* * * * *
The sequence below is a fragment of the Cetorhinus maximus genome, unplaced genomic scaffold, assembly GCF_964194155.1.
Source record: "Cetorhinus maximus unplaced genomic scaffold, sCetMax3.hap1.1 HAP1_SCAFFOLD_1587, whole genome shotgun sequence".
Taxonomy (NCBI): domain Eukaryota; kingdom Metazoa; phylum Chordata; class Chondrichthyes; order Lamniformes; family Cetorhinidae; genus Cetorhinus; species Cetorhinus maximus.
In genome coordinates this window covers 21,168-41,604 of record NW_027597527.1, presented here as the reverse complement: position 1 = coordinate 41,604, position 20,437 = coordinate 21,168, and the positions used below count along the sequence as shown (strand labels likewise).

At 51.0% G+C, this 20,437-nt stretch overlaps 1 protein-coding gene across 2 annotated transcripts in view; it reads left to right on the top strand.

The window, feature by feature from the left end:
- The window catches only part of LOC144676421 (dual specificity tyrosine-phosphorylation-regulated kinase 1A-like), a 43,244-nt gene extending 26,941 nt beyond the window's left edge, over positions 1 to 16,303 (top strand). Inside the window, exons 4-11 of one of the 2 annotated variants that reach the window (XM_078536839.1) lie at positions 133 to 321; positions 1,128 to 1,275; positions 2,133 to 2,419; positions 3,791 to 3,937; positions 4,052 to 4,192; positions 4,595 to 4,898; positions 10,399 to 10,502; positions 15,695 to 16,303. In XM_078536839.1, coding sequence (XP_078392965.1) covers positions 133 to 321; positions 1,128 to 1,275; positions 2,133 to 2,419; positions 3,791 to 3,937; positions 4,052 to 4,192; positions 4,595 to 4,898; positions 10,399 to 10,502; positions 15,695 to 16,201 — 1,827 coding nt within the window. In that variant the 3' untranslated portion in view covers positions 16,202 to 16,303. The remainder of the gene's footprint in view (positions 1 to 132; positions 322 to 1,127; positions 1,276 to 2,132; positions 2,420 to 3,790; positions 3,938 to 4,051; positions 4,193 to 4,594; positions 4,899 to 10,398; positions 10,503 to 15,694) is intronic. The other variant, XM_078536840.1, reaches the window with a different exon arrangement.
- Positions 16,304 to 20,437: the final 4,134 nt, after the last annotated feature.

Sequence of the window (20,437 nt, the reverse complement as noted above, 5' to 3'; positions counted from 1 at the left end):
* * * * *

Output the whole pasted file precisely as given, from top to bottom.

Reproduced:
The sequence below is a fragment of the Cetorhinus maximus genome, unplaced genomic scaffold, assembly GCF_964194155.1.
Source record: "Cetorhinus maximus unplaced genomic scaffold, sCetMax3.hap1.1 HAP1_SCAFFOLD_1587, whole genome shotgun sequence".
Taxonomy (NCBI): domain Eukaryota; kingdom Metazoa; phylum Chordata; class Chondrichthyes; order Lamniformes; family Cetorhinidae; genus Cetorhinus; species Cetorhinus maximus.
In genome coordinates this window covers 21,168-41,604 of record NW_027597527.1, presented here as the reverse complement: position 1 = coordinate 41,604, position 20,437 = coordinate 21,168, and the positions used below count along the sequence as shown (strand labels likewise).

At 51.0% G+C, this 20,437-nt stretch overlaps 1 protein-coding gene across 2 annotated transcripts in view; it reads left to right on the top strand.

The window, feature by feature from the left end:
- The window catches only part of LOC144676421 (dual specificity tyrosine-phosphorylation-regulated kinase 1A-like), a 43,244-nt gene extending 26,941 nt beyond the window's left edge, over positions 1 to 16,303 (top strand). Inside the window, exons 4-11 of one of the 2 annotated variants that reach the window (XM_078536839.1) lie at positions 133 to 321; positions 1,128 to 1,275; positions 2,133 to 2,419; positions 3,791 to 3,937; positions 4,052 to 4,192; positions 4,595 to 4,898; positions 10,399 to 10,502; positions 15,695 to 16,303. In XM_078536839.1, coding sequence (XP_078392965.1) covers positions 133 to 321; positions 1,128 to 1,275; positions 2,133 to 2,419; positions 3,791 to 3,937; positions 4,052 to 4,192; positions 4,595 to 4,898; positions 10,399 to 10,502; positions 15,695 to 16,201 — 1,827 coding nt within the window. In that variant the 3' untranslated portion in view covers positions 16,202 to 16,303. The remainder of the gene's footprint in view (positions 1 to 132; positions 322 to 1,127; positions 1,276 to 2,132; positions 2,420 to 3,790; positions 3,938 to 4,051; positions 4,193 to 4,594; positions 4,899 to 10,398; positions 10,503 to 15,694) is intronic. The other variant, XM_078536840.1, reaches the window with a different exon arrangement.
- Positions 16,304 to 20,437: the final 4,134 nt, after the last annotated feature.

Sequence of the window (20,437 nt, the reverse complement as noted above, 5' to 3'; positions counted from 1 at the left end):